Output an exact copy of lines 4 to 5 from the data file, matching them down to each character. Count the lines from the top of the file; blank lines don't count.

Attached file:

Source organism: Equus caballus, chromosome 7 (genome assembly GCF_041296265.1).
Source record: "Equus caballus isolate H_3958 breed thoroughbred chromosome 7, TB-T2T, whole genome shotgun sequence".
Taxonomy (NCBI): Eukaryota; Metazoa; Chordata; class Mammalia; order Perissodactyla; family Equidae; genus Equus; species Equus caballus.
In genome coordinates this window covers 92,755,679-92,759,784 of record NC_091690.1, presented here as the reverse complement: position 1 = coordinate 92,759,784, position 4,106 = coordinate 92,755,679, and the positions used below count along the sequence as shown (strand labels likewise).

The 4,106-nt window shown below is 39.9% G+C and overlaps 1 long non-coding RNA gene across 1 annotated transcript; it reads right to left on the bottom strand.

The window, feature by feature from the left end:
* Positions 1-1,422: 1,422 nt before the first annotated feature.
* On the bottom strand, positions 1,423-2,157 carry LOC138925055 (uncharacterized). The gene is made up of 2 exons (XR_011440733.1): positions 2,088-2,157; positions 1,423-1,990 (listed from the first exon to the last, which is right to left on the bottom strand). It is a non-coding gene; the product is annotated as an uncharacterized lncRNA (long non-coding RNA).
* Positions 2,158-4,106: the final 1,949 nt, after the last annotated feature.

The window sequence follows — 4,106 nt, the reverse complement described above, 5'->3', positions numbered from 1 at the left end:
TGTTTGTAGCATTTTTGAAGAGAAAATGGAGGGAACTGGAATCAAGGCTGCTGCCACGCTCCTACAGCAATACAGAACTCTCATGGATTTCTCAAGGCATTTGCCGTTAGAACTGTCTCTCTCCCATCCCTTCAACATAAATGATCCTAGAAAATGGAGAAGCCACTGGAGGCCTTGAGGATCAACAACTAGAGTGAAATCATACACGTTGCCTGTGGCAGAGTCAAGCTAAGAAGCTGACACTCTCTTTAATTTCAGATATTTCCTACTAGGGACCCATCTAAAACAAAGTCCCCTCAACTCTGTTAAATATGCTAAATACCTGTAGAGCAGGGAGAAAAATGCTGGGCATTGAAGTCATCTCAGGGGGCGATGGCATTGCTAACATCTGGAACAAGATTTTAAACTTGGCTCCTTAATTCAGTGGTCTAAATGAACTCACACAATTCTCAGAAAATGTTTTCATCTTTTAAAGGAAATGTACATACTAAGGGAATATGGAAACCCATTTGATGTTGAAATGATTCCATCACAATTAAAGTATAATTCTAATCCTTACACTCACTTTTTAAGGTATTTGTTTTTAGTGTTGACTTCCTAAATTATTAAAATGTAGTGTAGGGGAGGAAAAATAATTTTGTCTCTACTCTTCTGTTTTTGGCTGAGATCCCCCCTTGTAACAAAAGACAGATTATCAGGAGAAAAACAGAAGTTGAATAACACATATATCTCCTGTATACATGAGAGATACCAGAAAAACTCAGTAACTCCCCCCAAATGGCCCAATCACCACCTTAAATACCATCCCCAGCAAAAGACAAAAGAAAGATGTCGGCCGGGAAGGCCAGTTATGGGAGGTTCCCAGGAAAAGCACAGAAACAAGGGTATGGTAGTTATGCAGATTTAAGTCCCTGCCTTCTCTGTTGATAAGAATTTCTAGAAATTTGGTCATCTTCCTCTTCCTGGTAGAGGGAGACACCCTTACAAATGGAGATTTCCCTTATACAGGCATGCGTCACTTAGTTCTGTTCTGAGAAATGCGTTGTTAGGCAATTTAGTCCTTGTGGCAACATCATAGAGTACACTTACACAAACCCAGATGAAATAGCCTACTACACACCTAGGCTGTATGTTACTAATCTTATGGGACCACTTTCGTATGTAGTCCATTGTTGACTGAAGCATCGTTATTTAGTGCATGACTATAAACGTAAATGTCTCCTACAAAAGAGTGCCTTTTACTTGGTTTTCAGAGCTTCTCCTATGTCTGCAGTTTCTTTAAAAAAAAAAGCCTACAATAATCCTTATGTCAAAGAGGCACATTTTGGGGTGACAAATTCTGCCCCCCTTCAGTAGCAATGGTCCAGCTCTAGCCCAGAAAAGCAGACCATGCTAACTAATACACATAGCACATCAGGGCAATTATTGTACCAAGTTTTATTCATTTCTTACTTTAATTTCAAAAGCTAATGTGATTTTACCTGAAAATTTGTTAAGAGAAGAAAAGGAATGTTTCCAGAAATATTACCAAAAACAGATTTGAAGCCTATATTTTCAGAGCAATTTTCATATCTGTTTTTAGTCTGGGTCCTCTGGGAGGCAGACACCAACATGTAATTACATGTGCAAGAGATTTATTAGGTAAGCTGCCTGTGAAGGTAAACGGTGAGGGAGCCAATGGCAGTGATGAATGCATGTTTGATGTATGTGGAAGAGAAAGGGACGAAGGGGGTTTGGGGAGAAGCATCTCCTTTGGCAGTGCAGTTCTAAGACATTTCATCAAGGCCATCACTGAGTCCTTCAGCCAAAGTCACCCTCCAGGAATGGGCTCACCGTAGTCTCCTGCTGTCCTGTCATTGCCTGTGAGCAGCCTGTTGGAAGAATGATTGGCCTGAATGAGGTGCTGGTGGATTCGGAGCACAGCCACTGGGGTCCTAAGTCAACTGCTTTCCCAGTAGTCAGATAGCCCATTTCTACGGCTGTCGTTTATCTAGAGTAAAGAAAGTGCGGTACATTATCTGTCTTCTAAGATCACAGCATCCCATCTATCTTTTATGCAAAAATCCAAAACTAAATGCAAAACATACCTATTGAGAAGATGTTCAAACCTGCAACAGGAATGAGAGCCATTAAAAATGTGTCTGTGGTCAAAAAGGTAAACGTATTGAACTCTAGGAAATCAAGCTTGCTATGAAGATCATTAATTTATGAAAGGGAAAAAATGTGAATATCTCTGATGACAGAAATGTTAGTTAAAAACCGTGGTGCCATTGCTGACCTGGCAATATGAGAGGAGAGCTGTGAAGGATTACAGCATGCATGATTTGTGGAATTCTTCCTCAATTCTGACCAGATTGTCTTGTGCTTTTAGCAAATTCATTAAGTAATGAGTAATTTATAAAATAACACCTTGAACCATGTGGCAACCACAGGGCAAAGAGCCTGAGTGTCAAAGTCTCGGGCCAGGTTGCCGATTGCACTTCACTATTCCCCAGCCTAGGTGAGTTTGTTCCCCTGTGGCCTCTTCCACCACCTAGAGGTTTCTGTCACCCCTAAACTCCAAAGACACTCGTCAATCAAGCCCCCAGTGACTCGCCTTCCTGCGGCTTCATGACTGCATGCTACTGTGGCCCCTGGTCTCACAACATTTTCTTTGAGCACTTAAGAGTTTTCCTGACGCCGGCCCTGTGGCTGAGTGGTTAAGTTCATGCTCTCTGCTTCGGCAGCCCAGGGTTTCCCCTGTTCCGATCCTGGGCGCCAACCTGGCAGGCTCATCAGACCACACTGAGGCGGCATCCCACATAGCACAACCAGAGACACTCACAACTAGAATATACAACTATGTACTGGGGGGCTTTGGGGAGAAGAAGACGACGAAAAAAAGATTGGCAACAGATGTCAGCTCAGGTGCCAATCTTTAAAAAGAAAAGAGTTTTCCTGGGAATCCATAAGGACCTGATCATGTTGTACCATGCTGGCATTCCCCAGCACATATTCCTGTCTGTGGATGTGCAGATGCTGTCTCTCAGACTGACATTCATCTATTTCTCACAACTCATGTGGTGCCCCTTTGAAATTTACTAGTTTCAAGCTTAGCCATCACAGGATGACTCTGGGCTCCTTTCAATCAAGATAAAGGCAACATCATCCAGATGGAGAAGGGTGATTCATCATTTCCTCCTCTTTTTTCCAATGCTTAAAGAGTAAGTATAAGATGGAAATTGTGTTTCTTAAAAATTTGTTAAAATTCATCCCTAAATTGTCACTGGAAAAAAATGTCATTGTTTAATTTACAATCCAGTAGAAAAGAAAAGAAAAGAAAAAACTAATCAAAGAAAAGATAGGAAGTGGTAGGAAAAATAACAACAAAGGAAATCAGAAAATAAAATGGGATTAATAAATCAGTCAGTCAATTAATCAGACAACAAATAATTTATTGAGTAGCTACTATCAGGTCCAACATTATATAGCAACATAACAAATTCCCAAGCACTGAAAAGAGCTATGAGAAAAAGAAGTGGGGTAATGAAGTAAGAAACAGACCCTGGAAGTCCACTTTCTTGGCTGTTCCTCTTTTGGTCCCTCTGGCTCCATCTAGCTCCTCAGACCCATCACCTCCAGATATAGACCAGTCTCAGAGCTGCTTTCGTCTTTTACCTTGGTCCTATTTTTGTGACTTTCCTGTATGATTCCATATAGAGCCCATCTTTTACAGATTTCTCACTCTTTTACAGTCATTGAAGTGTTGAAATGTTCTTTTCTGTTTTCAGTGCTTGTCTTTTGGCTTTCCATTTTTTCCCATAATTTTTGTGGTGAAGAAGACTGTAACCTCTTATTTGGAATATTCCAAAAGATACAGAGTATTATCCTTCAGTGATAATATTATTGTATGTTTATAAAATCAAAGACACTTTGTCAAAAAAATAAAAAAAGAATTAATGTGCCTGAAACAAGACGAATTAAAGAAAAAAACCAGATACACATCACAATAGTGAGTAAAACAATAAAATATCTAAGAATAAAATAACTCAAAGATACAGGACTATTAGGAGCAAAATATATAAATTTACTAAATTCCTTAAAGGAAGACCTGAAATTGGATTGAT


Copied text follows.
In genome coordinates this window covers 92,755,679-92,759,784 of record NC_091690.1, presented here as the reverse complement: position 1 = coordinate 92,759,784, position 4,106 = coordinate 92,755,679, and the positions used below count along the sequence as shown (strand labels likewise).

The 4,106-nt window shown below is 39.9% G+C and overlaps 1 long non-coding RNA gene across 1 annotated transcript; it reads right to left on the bottom strand.